Timekeeping biz Kronos hit by ransomware and warns customers to engage biz continuity plans

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Over Here as well

According to this morning's Washington Post, the Kronos attack has affected Prince Georges County, Maryland (the county bordering the District of Columbia on the east). The Post says that this affects timekeeping but not payroll, and that timekeeping for now is "manual", which is suppose could mean paper-and-pen or Excel.

OK, boomer? Gen-X-ers, elder millennials most likely to name their cars, says DVLA

disgruntled yank Silver badge

Name that guitar!

B.B. King said that early in his career, a fight started in a bar where he was playing, two men fighting over a woman named Lucille. In the course of the fight a fire started. King left, but when back in to rescue his guitar. He said that he named his guitar Lucille to remind himself never to do something that stupid again.

disgruntled yank Silver badge


Among American Boomers, it was mostly women who named their cars, and I can remember only two who did. An acquaintance in college called her Fiat "Tazio" after the driver Tazio Nuvolari. A friend of about 25 years ago named a VW of some sort, but I can't remember the name--a woman's name, not a man's.

AWS wobbles in US East region causing widespread outages

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A reminder from two years ago: https://twitter.com/pragmaticandy/status/1168916144121634818

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Like the electrical grid in Texas?

Fail: Exam paper marked by Elon Musk up for auction

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Quite, but I was sorely disappointed to see that this wasn't from AManFromMars.

Tech Bro CEO lays off 900 people in Zoom call and makes himself the victim

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He is the Walrus

"I weep for you", the Walrus said,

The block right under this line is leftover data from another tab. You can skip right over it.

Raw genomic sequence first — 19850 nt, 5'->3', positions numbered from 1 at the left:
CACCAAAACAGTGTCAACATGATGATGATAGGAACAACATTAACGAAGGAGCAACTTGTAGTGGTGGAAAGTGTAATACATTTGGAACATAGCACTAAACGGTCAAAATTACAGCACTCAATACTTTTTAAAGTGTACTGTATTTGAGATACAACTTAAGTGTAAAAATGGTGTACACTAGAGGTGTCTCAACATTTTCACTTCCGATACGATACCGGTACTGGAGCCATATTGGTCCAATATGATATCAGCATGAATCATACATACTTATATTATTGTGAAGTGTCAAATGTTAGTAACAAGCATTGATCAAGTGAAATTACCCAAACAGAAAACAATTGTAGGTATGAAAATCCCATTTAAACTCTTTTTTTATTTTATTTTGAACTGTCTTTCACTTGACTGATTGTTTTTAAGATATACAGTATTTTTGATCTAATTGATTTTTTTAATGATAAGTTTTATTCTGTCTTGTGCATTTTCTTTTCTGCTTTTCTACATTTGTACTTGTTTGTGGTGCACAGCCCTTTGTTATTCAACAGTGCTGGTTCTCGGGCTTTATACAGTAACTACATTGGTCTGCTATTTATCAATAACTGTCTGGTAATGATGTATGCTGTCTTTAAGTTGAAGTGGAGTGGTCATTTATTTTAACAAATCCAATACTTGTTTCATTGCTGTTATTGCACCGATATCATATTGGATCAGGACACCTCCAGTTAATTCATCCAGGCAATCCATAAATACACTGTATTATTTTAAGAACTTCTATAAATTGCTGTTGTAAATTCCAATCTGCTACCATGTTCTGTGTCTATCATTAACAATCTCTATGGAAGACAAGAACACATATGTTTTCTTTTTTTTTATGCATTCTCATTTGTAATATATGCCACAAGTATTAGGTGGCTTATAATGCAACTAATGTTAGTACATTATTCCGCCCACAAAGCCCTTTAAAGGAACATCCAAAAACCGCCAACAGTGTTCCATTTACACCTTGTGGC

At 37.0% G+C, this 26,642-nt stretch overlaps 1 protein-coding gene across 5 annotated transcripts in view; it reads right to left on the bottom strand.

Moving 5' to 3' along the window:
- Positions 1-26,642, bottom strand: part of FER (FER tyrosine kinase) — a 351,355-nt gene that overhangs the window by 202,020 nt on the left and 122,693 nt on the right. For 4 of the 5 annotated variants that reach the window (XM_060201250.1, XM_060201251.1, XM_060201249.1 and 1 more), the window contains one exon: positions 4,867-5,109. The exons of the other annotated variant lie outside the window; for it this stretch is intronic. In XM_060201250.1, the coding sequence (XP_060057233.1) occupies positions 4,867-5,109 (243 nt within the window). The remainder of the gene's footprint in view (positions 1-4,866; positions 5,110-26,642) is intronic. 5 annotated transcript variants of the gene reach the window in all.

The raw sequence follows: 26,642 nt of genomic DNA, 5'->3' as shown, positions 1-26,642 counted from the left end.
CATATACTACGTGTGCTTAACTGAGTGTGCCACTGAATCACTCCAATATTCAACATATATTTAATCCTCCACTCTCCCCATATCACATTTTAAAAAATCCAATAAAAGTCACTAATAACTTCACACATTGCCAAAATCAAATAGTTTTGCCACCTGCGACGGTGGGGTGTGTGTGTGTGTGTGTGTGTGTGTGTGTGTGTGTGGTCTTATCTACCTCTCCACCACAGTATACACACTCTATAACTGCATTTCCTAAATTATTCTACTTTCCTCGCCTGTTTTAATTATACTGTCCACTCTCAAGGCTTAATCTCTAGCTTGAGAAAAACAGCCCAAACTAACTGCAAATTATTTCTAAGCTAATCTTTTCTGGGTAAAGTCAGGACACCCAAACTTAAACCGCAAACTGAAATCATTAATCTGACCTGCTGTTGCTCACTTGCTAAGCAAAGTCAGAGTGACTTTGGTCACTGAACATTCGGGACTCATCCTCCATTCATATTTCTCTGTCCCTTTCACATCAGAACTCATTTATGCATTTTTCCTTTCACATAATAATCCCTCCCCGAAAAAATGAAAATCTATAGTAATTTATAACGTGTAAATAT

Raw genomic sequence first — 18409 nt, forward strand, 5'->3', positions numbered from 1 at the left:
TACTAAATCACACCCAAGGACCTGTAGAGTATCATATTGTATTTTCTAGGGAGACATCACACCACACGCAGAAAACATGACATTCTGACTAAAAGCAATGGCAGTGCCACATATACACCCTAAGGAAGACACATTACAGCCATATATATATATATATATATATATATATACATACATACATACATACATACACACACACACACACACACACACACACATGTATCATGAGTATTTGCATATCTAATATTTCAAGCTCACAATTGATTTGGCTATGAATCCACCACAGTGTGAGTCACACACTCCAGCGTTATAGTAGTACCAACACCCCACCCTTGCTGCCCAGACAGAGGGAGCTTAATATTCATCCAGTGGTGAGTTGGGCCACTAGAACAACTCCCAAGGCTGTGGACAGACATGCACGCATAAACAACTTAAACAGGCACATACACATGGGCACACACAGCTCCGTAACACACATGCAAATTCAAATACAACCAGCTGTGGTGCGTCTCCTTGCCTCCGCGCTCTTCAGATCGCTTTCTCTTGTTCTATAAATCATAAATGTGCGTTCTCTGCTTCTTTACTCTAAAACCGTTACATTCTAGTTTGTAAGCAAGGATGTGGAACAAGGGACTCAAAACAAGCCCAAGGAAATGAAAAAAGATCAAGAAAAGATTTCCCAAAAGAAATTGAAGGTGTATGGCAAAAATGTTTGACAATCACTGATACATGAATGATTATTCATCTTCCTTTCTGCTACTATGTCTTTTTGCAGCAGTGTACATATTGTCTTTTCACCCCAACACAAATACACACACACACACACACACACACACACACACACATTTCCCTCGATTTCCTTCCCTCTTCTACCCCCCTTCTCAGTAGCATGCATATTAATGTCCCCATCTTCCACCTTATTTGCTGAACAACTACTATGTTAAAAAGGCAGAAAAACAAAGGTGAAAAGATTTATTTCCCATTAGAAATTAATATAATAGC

"I deeply sympathize",

Holding his pocket handkerchief

Before his streaming eyes.

A smarter alternative to password recognition could be right in front of us: Unique, invisible, maybe even deadly

disgruntled yank Silver badge


Just back from Italy, where there were signs up for "Black Week" and "Black November"--in English.

Leaked footage shows British F-35B falling off HMS Queen Elizabeth and pilot's death-defying ejection

disgruntled yank Silver badge

Re: Fake.

@AC: Naval aviation is now around a hundred years old. With all respect to the traditions of the Royal Navy, I'm not sure what Nelson's experience has to do with getting airplanes off a deck.

The Ministry of Silly Printing: But I don't want my golf club correspondence to say 'UNCLASSIFIED' at the bottom

disgruntled yank Silver badge

personal documents

Once, working on a government contract, I had to help retrieve a document from backup. For reasons I no longer recall, it was necessary to take a look at the file, which I found to be part of a novel: the beginning of a chapter, set as I recall on a sailboat in some Californian harbor. We did support an office specializing in admiralty and aviation torts, known locally as Splash and Crash, but even there I don't think it could have counted as work product.

Keep calm and learn Rust: We'll be seeing a lot more of the language in Linux very soon

disgruntled yank Silver badge

Re: The way in which this turd is being pushed “top down” makes me want to puke


Do you object to firearms with safeties or cars with seatbelts?

Microsoft's Dynamics portfolio has become an all-you-can-eat SI buffet for consultancies

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shocking technology

There are many ERP/accounting systems. I'm not sure anyone is in love with any of them, salesmen aside, and of course salesmen don't use or maintain them.

disgruntled yank Silver badge


The outfit that did our Dynamics setup, perhaps fifteen years ago, has been bought up by another. I have no idea how big either one is: I know the former only as the half-dozen or so persons who ever showed up at our office.